***trigger warning: suicide – method ***
as a survivor of suicide loss, i experience guilt. but not in the way you might expect. i have never wondered if i could have done something more to prevent my dad from choosing suicide. i have never felt personally responsible for his death. i haven’t played the “what if / if only” game.
but i am no stranger to guilt. we have been friends for twenty years. while i haven’t felt guilty about my father’s death, i have lived guilt from the very morning that he died.
because i was the one. i was the one to find my dad. while i was asleep on the third floor of our house, safe and dreaming in my little seventh grader world, my father hung himself down in the basement. and at 6:45 that morning, i opened the door to the laundry room and found him.
lately i have been thinking a lot about that moment – being the first one – and what it has meant in my life. it was grotesque, horrifying, surreal. my instant reaction was to think that he was playing a practical joke. it was the only way i could explain such a terrifying sight to myself. but very quickly it became clear that this was indeed happening: i was alone in a room with my father, and he was hanging. dead.
it’s impossible to describe how that moment impacted my body, my mind, my spirit. in the weeks following his death, the immediate shock subsided and i began processing what had happened. i didn’t think that what he did was directly my fault – not a result of something i did or didn’t do. but i didn’t understand why he chose suicide. it just didn’t make sense to me, largely because i didn’t understand mental illness at that time but also because, on a basic level, i felt abandoned by him. and i personally had been exposed to something akin to a scene out of a horror movie.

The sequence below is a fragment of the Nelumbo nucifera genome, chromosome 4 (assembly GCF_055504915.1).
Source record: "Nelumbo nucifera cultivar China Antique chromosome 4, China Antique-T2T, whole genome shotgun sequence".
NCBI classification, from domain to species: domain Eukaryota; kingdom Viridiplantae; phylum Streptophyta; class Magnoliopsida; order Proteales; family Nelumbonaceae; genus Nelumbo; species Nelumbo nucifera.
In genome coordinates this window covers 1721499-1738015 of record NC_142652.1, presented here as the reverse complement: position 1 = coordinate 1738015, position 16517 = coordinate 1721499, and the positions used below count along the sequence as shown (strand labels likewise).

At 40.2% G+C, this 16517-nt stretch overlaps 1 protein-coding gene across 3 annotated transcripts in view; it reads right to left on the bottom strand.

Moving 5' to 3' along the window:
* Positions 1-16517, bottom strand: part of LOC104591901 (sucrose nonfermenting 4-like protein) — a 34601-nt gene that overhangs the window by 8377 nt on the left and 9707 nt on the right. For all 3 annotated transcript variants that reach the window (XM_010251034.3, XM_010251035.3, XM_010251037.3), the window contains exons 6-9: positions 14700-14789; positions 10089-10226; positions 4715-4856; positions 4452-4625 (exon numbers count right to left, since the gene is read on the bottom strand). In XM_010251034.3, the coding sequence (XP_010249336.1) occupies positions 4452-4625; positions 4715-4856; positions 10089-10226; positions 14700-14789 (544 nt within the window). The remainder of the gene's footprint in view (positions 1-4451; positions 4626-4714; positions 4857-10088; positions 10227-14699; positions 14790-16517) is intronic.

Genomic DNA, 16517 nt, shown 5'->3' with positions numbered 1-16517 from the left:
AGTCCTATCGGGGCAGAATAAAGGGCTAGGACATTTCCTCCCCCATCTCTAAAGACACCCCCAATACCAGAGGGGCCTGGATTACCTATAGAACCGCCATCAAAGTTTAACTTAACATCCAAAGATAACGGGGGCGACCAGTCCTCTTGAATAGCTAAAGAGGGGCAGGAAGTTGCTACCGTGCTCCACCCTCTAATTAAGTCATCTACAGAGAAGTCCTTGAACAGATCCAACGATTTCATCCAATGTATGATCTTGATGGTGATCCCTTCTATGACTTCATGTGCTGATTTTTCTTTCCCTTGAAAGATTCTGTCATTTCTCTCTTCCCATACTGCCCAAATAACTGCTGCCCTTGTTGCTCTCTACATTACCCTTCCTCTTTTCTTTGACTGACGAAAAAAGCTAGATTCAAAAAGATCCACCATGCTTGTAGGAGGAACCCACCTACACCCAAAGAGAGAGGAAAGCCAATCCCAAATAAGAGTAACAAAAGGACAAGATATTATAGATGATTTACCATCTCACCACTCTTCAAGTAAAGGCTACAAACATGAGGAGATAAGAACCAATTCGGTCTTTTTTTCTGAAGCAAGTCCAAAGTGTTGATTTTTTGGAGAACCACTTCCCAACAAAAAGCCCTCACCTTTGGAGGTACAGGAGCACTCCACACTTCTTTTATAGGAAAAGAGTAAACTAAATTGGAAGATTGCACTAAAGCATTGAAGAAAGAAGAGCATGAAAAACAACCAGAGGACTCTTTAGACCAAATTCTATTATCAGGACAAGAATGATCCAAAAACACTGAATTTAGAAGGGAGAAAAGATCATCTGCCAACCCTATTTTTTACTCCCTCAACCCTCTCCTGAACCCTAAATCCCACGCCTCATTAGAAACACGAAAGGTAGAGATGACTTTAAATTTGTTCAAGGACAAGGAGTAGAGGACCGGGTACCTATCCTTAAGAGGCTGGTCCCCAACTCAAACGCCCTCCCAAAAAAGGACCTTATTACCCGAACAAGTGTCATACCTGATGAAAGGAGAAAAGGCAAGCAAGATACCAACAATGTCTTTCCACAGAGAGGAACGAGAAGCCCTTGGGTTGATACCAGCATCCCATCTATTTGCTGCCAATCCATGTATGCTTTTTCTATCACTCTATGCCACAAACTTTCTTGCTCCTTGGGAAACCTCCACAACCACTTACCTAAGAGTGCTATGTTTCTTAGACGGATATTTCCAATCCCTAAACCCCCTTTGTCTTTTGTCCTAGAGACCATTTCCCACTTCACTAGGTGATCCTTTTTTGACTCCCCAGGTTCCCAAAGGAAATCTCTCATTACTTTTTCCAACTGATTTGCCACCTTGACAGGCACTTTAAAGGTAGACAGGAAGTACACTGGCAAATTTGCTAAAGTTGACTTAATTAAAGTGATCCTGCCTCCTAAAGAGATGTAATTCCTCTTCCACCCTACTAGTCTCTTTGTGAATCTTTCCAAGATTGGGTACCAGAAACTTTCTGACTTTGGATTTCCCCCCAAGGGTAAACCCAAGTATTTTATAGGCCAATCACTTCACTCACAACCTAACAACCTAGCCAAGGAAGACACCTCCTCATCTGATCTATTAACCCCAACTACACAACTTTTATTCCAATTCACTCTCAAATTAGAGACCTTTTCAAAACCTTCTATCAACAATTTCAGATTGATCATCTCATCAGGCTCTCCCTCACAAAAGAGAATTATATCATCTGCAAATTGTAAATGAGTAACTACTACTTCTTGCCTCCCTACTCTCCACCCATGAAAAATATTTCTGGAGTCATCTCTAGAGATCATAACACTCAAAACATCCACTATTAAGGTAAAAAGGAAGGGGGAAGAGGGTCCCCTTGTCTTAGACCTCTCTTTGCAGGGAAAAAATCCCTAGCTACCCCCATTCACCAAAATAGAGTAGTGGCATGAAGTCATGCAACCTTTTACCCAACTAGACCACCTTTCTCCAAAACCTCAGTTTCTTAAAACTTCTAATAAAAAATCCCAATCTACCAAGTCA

enter my guilt. it is common for survivors of childhood trauma to feel that they somehow deserved the pain or abuse that was inflicted upon them. because the trauma is so earth-shattering and so inexplicable, we often turn our experience of being violated back on ourselves. did i somehow deserve this? is something fundamentally wrong with me? these are the painful questions that i have internalized and absorbed and lived. to the point of almost not recognizing how much they impact my thinking and feeling.
rationally i know that my dad would not have wanted me to find him. he lost control and succumbed to a very long and private struggle with depression. but the wounded child inside tells me that he would have known that i would be the first to find him, that i somehow deserved to witness his death. while i know that his suicide was the result of a terminal mental illness, the little girl inside tells me that i am unlovable, that something must have been so wrong with me to make my father take himself out of my life. i have internalized that feeling of rejection, that bewilderment at witnessing the trauma, into a deeply-held belief that who i am is not enough.
this is how guilt presents itself in my life. not in thinking that his death was my fault but rather in feeling that anything wrong is my fault. it has been hidden in my over-doing, my people pleasing, my perfectionism. it has driven me to exhaust myself at work and to hide my feelings and hide my own depression. it has focused my attention on the approval of others over self affirmation. always looking outside to feel ok on the inside. this type of guilt isn’t easily detected. it isn’t listed under the common experiences of surviving a suicide loss. those grief pamphlets don’t talk about how to challenge the fundamental belief that i somehow did deserve to go through hell.
so twenty years later here i am. going back to the laundry room. opening the door again. finding him again. only this time i can tell myself something different. i can recognize the guilt and observe how it unfolds in my life. i can approach my pain with the maturity and skill that i have developed over the past two decades. i get to do this again and again, each time showing myself more love and more compassion.
i can talk back to the little girl who thinks she deserved it and tell her no, amy. no you did not. that is something you didn’t deserve.